Someone has said that a committee is a group of the unprepared who are unqualified to do the unnecessary and who read the minutes and waste the hours. Somebody else has said that a camel is a horse put together by a Baptist committee.
(3) The committee came back and recommended not to go. The Israelites took the advice of the committee and refused to go into the Promised Land. How tragic! For 40 years they then needlessly wandered in the wilderness all because they had changed their method of following the will of God as a people. Sure, God allowed them to have the committee, but that was not His first choice.
His first choice was for the people to follow Moses as Moses followed God.
Our churches are "committed" to death!
4. God expects His people to follow His chosen pastors.
Hebrews 13:7, 'Remember them which have the rule over you, who have spoken unto you the word of God: whose faith follow, considering the end of their conversation."
(1) Notice the word "remember." It means, "don't forget," "Keep this before you."
(2) Notice the word "rule." The word "rule" is the word "guide" or "lead."
(3) Notice the words, "who have spoken unto you the word of God." Here we have the spiritual leaders whom God chooses. They are our guides or leaders - again, not in matters of business that would cumber the church with a great debt, but in spiritual matters.
(4) Notice the words, "whose faith follow." Wow, what a statement!
Now look at Hebrews 13:17, "Obey them that have the rule over you, and submit yourselves: for they watch for your souls, as they that must give account, that they may do it with joy, and not with grief for that is unprofitable for you." Here you have the same word "rule," and then you have the word "submit," which means "to yield." Then it tells us to whom we are to yield - to those who watch over our souls. Then we are reminded that they must give an account to God for what they do. We are not talking here about moral matters. We are not talking here about business matters; we are talking about spiritual leadership.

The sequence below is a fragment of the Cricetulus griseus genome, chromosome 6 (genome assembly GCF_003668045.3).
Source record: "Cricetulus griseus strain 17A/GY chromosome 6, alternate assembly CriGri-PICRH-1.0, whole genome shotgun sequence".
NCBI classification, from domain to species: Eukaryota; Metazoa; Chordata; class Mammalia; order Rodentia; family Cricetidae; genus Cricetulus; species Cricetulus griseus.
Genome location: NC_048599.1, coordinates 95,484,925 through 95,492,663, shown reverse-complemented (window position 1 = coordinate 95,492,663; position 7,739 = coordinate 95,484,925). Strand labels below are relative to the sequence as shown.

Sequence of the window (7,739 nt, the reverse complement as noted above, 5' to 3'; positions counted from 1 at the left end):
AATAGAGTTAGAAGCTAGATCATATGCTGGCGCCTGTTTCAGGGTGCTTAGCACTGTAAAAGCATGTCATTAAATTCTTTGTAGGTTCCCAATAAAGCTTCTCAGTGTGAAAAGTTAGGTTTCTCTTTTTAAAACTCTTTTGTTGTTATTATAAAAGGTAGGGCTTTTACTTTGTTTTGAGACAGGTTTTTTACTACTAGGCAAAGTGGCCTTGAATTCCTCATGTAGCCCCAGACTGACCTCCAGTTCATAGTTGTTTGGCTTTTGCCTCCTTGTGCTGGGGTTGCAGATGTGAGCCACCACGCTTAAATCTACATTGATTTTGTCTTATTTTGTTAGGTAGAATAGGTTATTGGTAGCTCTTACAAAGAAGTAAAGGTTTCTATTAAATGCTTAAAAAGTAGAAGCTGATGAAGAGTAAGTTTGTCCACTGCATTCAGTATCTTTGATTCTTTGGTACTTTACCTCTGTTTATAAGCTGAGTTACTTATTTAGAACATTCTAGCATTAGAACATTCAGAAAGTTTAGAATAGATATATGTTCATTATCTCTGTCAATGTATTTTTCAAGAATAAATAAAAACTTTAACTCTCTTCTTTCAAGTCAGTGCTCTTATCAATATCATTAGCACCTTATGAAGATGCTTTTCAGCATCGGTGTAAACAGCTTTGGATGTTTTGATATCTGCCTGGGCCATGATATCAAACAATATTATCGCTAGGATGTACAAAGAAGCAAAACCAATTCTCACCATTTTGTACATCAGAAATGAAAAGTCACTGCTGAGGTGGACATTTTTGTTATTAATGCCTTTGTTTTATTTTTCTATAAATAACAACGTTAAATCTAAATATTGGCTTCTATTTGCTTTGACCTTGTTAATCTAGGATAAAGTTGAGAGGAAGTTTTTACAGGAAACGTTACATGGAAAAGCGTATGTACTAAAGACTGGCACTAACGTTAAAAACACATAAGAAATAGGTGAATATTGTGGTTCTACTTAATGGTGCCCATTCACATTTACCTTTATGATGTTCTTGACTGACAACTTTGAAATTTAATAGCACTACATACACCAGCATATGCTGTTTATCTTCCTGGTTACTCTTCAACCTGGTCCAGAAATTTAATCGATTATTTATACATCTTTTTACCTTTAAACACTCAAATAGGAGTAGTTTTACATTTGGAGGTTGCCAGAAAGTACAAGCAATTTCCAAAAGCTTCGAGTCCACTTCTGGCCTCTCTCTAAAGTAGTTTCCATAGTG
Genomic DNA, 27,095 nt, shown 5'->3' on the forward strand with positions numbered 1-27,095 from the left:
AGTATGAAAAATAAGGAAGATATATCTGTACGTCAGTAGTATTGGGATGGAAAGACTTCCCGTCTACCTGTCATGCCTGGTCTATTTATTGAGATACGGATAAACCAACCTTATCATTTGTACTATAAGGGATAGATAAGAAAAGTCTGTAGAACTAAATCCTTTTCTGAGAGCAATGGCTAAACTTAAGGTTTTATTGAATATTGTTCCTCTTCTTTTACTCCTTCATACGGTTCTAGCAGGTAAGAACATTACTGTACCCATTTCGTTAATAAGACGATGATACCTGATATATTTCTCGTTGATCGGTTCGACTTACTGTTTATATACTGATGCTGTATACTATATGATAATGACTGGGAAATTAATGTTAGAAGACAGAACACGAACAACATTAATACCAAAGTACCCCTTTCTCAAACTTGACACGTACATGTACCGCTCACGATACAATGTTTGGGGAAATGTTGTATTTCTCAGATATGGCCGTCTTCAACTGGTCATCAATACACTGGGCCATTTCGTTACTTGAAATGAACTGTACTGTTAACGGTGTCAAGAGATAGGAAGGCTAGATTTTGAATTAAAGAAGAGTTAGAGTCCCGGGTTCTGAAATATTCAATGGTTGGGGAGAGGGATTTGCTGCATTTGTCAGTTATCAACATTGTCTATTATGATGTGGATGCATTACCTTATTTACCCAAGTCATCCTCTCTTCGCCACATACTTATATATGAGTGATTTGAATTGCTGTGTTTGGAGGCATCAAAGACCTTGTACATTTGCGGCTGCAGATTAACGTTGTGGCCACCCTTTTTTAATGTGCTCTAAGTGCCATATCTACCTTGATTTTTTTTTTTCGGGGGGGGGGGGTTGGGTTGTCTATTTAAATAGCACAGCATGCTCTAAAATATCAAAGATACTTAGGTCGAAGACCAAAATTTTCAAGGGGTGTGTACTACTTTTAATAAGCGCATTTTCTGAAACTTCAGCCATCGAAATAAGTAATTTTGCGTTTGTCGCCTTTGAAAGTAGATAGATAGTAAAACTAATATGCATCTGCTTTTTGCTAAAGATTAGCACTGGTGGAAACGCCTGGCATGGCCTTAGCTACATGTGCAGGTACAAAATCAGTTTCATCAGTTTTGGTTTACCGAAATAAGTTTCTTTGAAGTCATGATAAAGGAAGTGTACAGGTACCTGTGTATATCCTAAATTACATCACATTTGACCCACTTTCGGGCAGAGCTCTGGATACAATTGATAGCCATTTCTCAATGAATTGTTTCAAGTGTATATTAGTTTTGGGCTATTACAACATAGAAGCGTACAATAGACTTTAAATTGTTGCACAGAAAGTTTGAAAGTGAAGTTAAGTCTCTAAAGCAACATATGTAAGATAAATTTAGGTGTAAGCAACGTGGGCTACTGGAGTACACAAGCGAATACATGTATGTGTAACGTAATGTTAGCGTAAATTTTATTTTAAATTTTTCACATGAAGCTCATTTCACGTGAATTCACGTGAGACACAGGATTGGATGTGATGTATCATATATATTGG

Now when does this unscriptural practice of a muzzled pastor start? So often it starts with the choosing of a new pastor. A man of God serves faithfully for many years. His people follow him; they trust him; they love him. He leads them well, and they follow well, and there is a wonderful relationship.
Then, the pastor resigns or passes away. The people must choose another man of God.
Between pastors, people who are capable have to assume some of the responsibilities that the pastor had fulfilled. Oftentimes, these are places of leadership. These men who are capable of leadership fulfill these responsibilities, and, of course, they are often men of renown, famous men in the congregation, as we noticed in Numbers 16:1. These men enjoy this leadership, but now it's time to call a new pastor. The church calls a new pastor, and the pastor assumes the responsibilities Now these men who have led in the interim period have enjoyed their place of leadership and hate to relinquish it to the pastor.
Then the people do not know the new pastor and do not trust him as much as they did the old pastor. This is normal and a natural thing. However, the people are supposed to follow the new pastor, not because they know him well, but because he is God's man! Soon his hands are tied. He does not have the liberty the other pastor had. A few men in the congregation who are famous and well-known do not want to relinquish the powers that they had to assume during the interim period.
In conclusion, let it be said that this pastor does not enjoy leading, nor is he advocating men who want to usurp authority and power. He is simply saying that when God calls a man to a place, that man is usually busy somewhere else and does not seek the place. No pulpit committee or no church should seek a man who is seeking them. Let God lead the committee to the man, as was the case in the First Baptist Church of Hammond a third of a century ago, and let that man be fully persuaded in his own mind that he is the man, and let the church be fully persuaded. Then let that man lead with love and the people follow with love. Let the business of the church be a democracy, and let the spiritual program of the church be placed in the hands of God's chosen man. What a wonderful relationship can exist when God's people follow God's man and when God's man, not wanting to lead, accepts the call of God and does lead!